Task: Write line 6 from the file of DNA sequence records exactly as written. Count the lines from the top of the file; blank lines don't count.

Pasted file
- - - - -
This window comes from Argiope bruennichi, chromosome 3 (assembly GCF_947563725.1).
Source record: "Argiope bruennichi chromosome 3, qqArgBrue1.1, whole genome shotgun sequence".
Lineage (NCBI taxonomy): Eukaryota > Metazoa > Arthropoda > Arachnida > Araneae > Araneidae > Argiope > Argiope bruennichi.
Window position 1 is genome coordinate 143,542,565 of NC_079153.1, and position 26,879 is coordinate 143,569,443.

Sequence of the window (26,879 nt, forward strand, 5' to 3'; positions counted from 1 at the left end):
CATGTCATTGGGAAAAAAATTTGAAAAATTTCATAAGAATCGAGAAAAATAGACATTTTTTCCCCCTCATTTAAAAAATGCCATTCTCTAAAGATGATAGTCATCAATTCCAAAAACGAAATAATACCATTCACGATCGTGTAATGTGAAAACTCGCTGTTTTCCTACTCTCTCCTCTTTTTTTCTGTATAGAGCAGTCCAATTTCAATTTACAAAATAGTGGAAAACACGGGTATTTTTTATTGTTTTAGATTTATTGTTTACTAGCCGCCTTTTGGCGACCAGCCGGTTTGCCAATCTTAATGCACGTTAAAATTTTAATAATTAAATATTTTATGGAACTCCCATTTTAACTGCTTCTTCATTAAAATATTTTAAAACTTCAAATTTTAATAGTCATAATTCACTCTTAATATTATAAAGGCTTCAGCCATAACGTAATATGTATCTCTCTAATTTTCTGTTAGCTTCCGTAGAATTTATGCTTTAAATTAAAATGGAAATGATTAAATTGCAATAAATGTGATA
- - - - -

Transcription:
CATGTCATTGGGAAAAAAATTTGAAAAATTTCATAAGAATCGAGAAAAATAGACATTTTTTCCCCCTCATTTAAAAAATGCCATTCTCTAAAGATGATAGTCATCAATTCCAAAAACGAAATAATACCATTCACGATCGTGTAATGTGAAAACTCGCTGTTTTCCTACTCTCTCCTCTTTTTTTCTGTATAGAGCAGTCCAATTTCAATTTACAAAATAGTGGAAAACACGGGTATTTTTTATTGTTTTAGATTTATTGTTTACTAGCCGCCTTTTGGCGACCAGCCGGTTTGCCAATCTTAATGCACGTTAAAATTTTAATAATTAAATATTTTATGGAACTCCCATTTTAACTGCTTCTTCATTAAAATATTTTAAAACTTCAAATTTTAATAGTCATAATTCACTCTTAATATTATAAAGGCTTCAGCCATAACGTAATATGTATCTCTCTAATTTTCTGTTAGCTTCCGTAGAATTTATGCTTTAAATTAAAATGGAAATGATTAAATTGCAATAAATGTGATA